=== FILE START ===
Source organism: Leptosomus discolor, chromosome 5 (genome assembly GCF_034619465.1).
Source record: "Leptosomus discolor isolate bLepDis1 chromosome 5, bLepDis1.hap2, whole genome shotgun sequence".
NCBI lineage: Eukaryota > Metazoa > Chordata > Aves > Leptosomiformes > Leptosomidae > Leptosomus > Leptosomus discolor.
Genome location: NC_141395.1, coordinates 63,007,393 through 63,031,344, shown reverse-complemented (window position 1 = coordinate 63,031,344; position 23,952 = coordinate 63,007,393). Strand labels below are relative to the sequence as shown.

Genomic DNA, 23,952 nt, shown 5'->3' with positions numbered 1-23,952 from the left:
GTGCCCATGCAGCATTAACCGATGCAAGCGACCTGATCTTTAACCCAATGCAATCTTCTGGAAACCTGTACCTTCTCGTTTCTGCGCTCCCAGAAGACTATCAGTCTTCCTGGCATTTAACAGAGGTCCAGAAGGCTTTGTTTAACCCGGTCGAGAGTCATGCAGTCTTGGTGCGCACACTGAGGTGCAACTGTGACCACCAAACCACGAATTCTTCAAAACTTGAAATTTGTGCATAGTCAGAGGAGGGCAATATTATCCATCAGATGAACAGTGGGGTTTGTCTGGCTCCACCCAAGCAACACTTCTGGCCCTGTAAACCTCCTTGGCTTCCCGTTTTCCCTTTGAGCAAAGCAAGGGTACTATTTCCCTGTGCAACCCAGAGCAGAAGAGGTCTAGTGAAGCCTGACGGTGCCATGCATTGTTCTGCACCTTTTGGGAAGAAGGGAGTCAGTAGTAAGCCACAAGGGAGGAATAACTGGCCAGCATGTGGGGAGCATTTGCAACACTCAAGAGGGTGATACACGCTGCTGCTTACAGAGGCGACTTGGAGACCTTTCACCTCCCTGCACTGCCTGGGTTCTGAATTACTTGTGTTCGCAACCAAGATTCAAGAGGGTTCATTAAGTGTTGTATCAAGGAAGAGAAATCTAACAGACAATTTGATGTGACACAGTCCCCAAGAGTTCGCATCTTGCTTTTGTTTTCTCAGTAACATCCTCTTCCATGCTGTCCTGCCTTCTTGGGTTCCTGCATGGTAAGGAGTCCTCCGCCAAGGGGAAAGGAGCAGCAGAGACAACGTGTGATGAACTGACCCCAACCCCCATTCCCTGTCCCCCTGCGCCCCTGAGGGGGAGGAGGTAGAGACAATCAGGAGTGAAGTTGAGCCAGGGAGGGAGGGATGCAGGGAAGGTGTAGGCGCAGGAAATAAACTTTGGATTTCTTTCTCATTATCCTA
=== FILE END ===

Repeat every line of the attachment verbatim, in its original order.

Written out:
Source organism: Leptosomus discolor, chromosome 5 (genome assembly GCF_034619465.1).
Source record: "Leptosomus discolor isolate bLepDis1 chromosome 5, bLepDis1.hap2, whole genome shotgun sequence".
NCBI lineage: Eukaryota > Metazoa > Chordata > Aves > Leptosomiformes > Leptosomidae > Leptosomus > Leptosomus discolor.
Genome location: NC_141395.1, coordinates 63,007,393 through 63,031,344, shown reverse-complemented (window position 1 = coordinate 63,031,344; position 23,952 = coordinate 63,007,393). Strand labels below are relative to the sequence as shown.

Genomic DNA, 23,952 nt, shown 5'->3' with positions numbered 1-23,952 from the left:
GTGCCCATGCAGCATTAACCGATGCAAGCGACCTGATCTTTAACCCAATGCAATCTTCTGGAAACCTGTACCTTCTCGTTTCTGCGCTCCCAGAAGACTATCAGTCTTCCTGGCATTTAACAGAGGTCCAGAAGGCTTTGTTTAACCCGGTCGAGAGTCATGCAGTCTTGGTGCGCACACTGAGGTGCAACTGTGACCACCAAACCACGAATTCTTCAAAACTTGAAATTTGTGCATAGTCAGAGGAGGGCAATATTATCCATCAGATGAACAGTGGGGTTTGTCTGGCTCCACCCAAGCAACACTTCTGGCCCTGTAAACCTCCTTGGCTTCCCGTTTTCCCTTTGAGCAAAGCAAGGGTACTATTTCCCTGTGCAACCCAGAGCAGAAGAGGTCTAGTGAAGCCTGACGGTGCCATGCATTGTTCTGCACCTTTTGGGAAGAAGGGAGTCAGTAGTAAGCCACAAGGGAGGAATAACTGGCCAGCATGTGGGGAGCATTTGCAACACTCAAGAGGGTGATACACGCTGCTGCTTACAGAGGCGACTTGGAGACCTTTCACCTCCCTGCACTGCCTGGGTTCTGAATTACTTGTGTTCGCAACCAAGATTCAAGAGGGTTCATTAAGTGTTGTATCAAGGAAGAGAAATCTAACAGACAATTTGATGTGACACAGTCCCCAAGAGTTCGCATCTTGCTTTTGTTTTCTCAGTAACATCCTCTTCCATGCTGTCCTGCCTTCTTGGGTTCCTGCATGGTAAGGAGTCCTCCGCCAAGGGGAAAGGAGCAGCAGAGACAACGTGTGATGAACTGACCCCAACCCCCATTCCCTGTCCCCCTGCGCCCCTGAGGGGGAGGAGGTAGAGACAATCAGGAGTGAAGTTGAGCCAGGGAGGGAGGGATGCAGGGAAGGTGTAGGCGCAGGAAATAAACTTTGGATTTCTTTCTCATTATCCTA